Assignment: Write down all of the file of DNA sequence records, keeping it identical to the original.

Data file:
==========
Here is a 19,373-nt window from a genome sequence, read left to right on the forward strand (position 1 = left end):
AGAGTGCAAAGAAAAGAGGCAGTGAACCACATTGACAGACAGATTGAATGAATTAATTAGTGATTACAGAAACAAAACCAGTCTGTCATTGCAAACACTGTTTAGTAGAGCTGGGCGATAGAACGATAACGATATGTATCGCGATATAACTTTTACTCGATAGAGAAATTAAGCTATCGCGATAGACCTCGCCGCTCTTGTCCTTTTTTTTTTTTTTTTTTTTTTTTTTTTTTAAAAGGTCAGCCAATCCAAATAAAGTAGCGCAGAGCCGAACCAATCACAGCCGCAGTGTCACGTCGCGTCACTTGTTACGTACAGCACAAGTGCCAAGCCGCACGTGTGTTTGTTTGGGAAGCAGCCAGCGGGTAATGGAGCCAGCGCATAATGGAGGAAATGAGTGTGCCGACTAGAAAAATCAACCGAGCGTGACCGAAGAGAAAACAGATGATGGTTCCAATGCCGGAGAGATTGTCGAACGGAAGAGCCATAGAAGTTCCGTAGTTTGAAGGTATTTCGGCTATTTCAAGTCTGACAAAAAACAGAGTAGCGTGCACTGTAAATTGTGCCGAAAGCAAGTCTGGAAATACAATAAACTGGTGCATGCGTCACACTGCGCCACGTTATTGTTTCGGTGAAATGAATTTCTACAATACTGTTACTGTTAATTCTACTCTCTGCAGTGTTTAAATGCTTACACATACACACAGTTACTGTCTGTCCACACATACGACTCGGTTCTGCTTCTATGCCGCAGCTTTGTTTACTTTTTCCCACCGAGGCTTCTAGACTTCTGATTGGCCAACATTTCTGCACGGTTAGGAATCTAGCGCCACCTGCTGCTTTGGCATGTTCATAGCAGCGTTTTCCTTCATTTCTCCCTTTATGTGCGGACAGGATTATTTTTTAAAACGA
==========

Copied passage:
Here is a 19,373-nt window from a genome sequence, read left to right on the forward strand (position 1 = left end):
AGAGTGCAAAGAAAAGAGGCAGTGAACCACATTGACAGACAGATTGAATGAATTAATTAGTGATTACAGAAACAAAACCAGTCTGTCATTGCAAACACTGTTTAGTAGAGCTGGGCGATAGAACGATAACGATATGTATCGCGATATAACTTTTACTCGATAGAGAAATTAAGCTATCGCGATAGACCTCGCCGCTCTTGTCCTTTTTTTTTTTTTTTTTTTTTTTTTTTTTTAAAAGGTCAGCCAATCCAAATAAAGTAGCGCAGAGCCGAACCAATCACAGCCGCAGTGTCACGTCGCGTCACTTGTTACGTACAGCACAAGTGCCAAGCCGCACGTGTGTTTGTTTGGGAAGCAGCCAGCGGGTAATGGAGCCAGCGCATAATGGAGGAAATGAGTGTGCCGACTAGAAAAATCAACCGAGCGTGACCGAAGAGAAAACAGATGATGGTTCCAATGCCGGAGAGATTGTCGAACGGAAGAGCCATAGAAGTTCCGTAGTTTGAAGGTATTTCGGCTATTTCAAGTCTGACAAAAAACAGAGTAGCGTGCACTGTAAATTGTGCCGAAAGCAAGTCTGGAAATACAATAAACTGGTGCATGCGTCACACTGCGCCACGTTATTGTTTCGGTGAAATGAATTTCTACAATACTGTTACTGTTAATTCTACTCTCTGCAGTGTTTAAATGCTTACACATACACACAGTTACTGTCTGTCCACACATACGACTCGGTTCTGCTTCTATGCCGCAGCTTTGTTTACTTTTTCCCACCGAGGCTTCTAGACTTCTGATTGGCCAACATTTCTGCACGGTTAGGAATCTAGCGCCACCTGCTGCTTTGGCATGTTCATAGCAGCGTTTTCCTTCATTTCTCCCTTTATGTGCGGACAGGATTATTTTTTAAAACGA